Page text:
Scientists exploring the deep waters near the Hawaiian Islands spotted a rare "Dumbo" octopus about a mile below the surface of the Pacific Ocean.
The octopus was seen on an unnamed seamount in the Papahānaumokuākea Marine National Monument just northwest of Hawaii. Video was captured by the Ocean Exploration Trust and NOAA.
According to the Ocean Exploration Trust, their scientists are "gathering data urgently needed to address local management and science needs" of the PMNM, including a better understanding of the deep-sea natural resources and biogeographic patterns of species distribution of the area.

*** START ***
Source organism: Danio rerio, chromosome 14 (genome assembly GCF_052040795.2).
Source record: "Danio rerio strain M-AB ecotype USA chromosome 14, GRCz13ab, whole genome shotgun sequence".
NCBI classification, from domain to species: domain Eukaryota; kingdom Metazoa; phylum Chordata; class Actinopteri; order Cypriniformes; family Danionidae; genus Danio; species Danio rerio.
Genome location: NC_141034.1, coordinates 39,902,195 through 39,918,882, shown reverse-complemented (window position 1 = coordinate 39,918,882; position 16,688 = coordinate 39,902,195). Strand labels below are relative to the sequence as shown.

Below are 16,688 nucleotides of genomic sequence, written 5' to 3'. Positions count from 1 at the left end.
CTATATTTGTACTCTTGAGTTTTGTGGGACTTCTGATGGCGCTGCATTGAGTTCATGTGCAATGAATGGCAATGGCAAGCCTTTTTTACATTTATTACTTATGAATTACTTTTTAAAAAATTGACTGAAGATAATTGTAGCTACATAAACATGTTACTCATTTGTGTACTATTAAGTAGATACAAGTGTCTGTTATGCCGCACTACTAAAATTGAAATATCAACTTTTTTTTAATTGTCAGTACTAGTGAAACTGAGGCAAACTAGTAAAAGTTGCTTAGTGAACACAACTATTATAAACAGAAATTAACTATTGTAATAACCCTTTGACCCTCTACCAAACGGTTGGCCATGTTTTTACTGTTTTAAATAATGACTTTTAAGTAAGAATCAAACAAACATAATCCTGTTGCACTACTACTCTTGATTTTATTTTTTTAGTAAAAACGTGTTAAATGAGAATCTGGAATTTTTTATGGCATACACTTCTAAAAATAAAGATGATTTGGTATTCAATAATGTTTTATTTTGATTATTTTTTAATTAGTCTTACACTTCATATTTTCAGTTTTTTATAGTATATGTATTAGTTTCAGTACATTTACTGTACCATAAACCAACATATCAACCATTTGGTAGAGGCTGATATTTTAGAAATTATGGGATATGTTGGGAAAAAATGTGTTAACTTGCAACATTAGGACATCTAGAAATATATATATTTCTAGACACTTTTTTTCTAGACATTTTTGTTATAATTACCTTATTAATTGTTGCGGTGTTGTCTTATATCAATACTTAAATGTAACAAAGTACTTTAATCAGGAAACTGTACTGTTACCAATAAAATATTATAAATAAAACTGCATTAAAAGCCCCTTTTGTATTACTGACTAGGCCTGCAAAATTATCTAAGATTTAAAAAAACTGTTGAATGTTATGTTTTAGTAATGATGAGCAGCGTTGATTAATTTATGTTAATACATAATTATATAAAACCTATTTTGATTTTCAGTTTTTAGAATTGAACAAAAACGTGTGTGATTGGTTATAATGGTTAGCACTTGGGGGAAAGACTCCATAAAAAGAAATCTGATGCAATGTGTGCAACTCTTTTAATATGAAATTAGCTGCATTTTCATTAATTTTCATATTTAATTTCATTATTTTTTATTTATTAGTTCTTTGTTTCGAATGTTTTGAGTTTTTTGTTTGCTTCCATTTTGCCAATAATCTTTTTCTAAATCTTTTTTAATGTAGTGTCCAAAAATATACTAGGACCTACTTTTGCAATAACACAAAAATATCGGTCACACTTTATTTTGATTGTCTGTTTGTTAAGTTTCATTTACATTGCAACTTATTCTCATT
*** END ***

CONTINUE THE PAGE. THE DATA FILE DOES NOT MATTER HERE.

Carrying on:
Dumbo octopuses live at extreme depths, according to National Geographic, and are the deepest-living octopuses known. They can live in depths up to 13,000 feet below the ocean's surface.
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They are called "Dumbo" octopuses because of the two large fins on their mantle that protrude like ears, bearing a resemblance to the Disney character of the same name.
Their diet consists of snails, worms and other creatures that live near the ocean floor.
This article originally appeared on USA TODAY: 'Dumbo' octopus: Video shows creature in Pacific Ocean near Hawaii